China will begin an effort to send astronauts to the moon in about 2017, with a landing some time after that, official media said Wednesday, citing a senior official of the lunar probe program.

The moon landing would cap a lunar program begun in 2004 with the launch of a probe. In October, China launched its second manned space flight, a successful five-day mission.

The Xinhua News Agency quoted Ouyang Ziyuan, the lunar program's chief scientist, as saying unmanned lunar probes will be ramped up in three stages until about 2017, when the manned program will begin.

The report did not indicate when a manned lunar landing might be accomplished.

According to Ouyang and other Chinese space officials, an effort to launch lunar orbiting satellites will be supplanted in 2007 by a program aimed at accomplishing an unmanned lunar landing.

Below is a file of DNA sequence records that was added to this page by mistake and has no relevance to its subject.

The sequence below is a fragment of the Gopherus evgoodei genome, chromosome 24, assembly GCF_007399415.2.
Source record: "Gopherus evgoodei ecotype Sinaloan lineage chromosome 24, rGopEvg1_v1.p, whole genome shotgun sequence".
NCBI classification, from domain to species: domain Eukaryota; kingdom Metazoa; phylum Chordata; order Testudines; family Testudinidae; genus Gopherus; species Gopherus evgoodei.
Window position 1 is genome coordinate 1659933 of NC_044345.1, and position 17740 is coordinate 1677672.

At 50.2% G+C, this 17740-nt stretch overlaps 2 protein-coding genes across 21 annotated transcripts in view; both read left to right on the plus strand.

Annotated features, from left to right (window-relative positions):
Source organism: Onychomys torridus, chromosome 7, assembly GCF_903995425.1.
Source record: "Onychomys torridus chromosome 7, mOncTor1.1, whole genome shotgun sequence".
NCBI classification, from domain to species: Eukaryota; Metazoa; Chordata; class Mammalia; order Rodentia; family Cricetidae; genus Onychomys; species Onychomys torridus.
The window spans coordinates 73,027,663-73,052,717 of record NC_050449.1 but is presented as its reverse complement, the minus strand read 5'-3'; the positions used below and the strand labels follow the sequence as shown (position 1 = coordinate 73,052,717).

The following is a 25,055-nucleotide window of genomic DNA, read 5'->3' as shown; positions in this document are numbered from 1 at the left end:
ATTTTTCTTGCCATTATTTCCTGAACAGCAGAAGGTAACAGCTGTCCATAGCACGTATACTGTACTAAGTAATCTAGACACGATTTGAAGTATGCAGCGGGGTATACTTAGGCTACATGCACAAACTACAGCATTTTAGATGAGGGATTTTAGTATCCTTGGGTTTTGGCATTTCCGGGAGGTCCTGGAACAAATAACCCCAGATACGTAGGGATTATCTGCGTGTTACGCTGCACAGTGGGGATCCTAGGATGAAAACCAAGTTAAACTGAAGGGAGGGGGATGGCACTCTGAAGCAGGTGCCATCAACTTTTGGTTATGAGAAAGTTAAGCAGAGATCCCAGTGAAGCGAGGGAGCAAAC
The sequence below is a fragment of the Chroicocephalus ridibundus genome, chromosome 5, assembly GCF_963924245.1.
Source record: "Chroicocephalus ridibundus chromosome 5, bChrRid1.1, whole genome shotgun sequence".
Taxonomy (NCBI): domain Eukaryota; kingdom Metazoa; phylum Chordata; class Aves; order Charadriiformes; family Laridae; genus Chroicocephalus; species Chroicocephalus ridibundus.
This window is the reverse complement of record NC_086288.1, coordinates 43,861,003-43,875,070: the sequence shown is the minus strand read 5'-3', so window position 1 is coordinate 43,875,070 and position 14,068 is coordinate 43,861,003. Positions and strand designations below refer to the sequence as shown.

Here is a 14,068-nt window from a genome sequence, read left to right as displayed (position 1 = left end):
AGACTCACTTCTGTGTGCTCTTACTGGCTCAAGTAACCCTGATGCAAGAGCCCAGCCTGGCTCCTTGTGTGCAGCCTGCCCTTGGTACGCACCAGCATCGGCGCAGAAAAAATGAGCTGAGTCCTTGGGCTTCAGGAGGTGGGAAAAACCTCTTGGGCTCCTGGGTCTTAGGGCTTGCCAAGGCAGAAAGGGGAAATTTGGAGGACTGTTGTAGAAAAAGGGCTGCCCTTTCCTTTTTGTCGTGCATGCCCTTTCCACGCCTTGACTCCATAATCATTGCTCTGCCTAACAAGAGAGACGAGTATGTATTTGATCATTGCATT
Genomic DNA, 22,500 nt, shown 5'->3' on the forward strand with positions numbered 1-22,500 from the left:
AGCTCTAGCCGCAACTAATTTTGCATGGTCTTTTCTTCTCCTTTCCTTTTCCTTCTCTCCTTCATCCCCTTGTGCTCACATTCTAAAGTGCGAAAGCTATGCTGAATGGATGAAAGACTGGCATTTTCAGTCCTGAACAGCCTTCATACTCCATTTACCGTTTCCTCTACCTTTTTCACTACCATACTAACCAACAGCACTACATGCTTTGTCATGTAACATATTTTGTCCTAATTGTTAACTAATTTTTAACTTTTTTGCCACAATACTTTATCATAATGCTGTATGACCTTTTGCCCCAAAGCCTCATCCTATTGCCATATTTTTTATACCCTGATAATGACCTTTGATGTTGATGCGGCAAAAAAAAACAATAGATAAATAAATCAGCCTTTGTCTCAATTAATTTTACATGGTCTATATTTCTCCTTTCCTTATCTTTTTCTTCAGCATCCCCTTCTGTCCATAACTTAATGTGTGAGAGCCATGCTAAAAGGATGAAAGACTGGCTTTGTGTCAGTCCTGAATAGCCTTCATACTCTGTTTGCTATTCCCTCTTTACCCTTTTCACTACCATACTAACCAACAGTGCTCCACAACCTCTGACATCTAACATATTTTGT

A program to return unmanned space vehicles from the moon will begin in 2012 and last for five years, until the manned program gets underway, Xinhua quoted the officials as saying.

China attaches great prestige to its space program, seeing it as a way to validate its claims to be one of the world's leading scientific nations.

The cost of the program is low by Western standards, and Chinese leaders frequently point out that space technology has numerous spinoffs for aeronautics and other high technology industries.